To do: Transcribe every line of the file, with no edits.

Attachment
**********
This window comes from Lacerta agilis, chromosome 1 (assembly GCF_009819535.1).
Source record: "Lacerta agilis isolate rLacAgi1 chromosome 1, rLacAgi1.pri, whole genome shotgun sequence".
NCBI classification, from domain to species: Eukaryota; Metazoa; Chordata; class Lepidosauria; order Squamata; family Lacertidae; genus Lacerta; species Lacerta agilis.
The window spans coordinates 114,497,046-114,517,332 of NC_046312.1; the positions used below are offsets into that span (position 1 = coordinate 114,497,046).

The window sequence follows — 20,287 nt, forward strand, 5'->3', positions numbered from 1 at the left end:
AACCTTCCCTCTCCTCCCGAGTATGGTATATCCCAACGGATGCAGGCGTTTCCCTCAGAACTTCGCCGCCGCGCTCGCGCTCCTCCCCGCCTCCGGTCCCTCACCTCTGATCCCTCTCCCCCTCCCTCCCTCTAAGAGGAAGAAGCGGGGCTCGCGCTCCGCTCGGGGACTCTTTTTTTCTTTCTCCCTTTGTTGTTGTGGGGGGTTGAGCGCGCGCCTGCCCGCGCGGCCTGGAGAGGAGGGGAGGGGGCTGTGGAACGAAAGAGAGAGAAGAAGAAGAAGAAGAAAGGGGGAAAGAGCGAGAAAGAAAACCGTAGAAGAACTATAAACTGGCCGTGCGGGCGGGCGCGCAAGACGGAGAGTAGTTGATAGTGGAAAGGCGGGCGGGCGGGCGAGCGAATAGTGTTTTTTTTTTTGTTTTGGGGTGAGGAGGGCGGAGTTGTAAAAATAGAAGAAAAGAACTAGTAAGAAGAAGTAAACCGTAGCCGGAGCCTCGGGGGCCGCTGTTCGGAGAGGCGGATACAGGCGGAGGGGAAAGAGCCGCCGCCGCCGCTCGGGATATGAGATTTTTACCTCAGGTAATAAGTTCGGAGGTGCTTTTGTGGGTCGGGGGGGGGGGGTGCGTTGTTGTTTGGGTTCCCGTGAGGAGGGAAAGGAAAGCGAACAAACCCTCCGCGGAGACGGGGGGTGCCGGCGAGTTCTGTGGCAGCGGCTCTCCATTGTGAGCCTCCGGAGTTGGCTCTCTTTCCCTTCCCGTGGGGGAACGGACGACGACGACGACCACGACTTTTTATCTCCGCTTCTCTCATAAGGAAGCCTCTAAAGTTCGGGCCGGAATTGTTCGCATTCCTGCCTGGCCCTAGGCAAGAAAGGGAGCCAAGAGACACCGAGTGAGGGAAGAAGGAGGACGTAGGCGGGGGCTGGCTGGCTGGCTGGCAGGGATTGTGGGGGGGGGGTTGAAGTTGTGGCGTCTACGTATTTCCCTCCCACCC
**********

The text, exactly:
This window comes from Lacerta agilis, chromosome 1 (assembly GCF_009819535.1).
Source record: "Lacerta agilis isolate rLacAgi1 chromosome 1, rLacAgi1.pri, whole genome shotgun sequence".
NCBI classification, from domain to species: Eukaryota; Metazoa; Chordata; class Lepidosauria; order Squamata; family Lacertidae; genus Lacerta; species Lacerta agilis.
The window spans coordinates 114,497,046-114,517,332 of NC_046312.1; the positions used below are offsets into that span (position 1 = coordinate 114,497,046).

The window sequence follows — 20,287 nt, forward strand, 5'->3', positions numbered from 1 at the left end:
AACCTTCCCTCTCCTCCCGAGTATGGTATATCCCAACGGATGCAGGCGTTTCCCTCAGAACTTCGCCGCCGCGCTCGCGCTCCTCCCCGCCTCCGGTCCCTCACCTCTGATCCCTCTCCCCCTCCCTCCCTCTAAGAGGAAGAAGCGGGGCTCGCGCTCCGCTCGGGGACTCTTTTTTTCTTTCTCCCTTTGTTGTTGTGGGGGGTTGAGCGCGCGCCTGCCCGCGCGGCCTGGAGAGGAGGGGAGGGGGCTGTGGAACGAAAGAGAGAGAAGAAGAAGAAGAAGAAAGGGGGAAAGAGCGAGAAAGAAAACCGTAGAAGAACTATAAACTGGCCGTGCGGGCGGGCGCGCAAGACGGAGAGTAGTTGATAGTGGAAAGGCGGGCGGGCGGGCGAGCGAATAGTGTTTTTTTTTTTGTTTTGGGGTGAGGAGGGCGGAGTTGTAAAAATAGAAGAAAAGAACTAGTAAGAAGAAGTAAACCGTAGCCGGAGCCTCGGGGGCCGCTGTTCGGAGAGGCGGATACAGGCGGAGGGGAAAGAGCCGCCGCCGCCGCTCGGGATATGAGATTTTTACCTCAGGTAATAAGTTCGGAGGTGCTTTTGTGGGTCGGGGGGGGGGGGTGCGTTGTTGTTTGGGTTCCCGTGAGGAGGGAAAGGAAAGCGAACAAACCCTCCGCGGAGACGGGGGGTGCCGGCGAGTTCTGTGGCAGCGGCTCTCCATTGTGAGCCTCCGGAGTTGGCTCTCTTTCCCTTCCCGTGGGGGAACGGACGACGACGACGACCACGACTTTTTATCTCCGCTTCTCTCATAAGGAAGCCTCTAAAGTTCGGGCCGGAATTGTTCGCATTCCTGCCTGGCCCTAGGCAAGAAAGGGAGCCAAGAGACACCGAGTGAGGGAAGAAGGAGGACGTAGGCGGGGGCTGGCTGGCTGGCTGGCAGGGATTGTGGGGGGGGGGTTGAAGTTGTGGCGTCTACGTATTTCCCTCCCACCC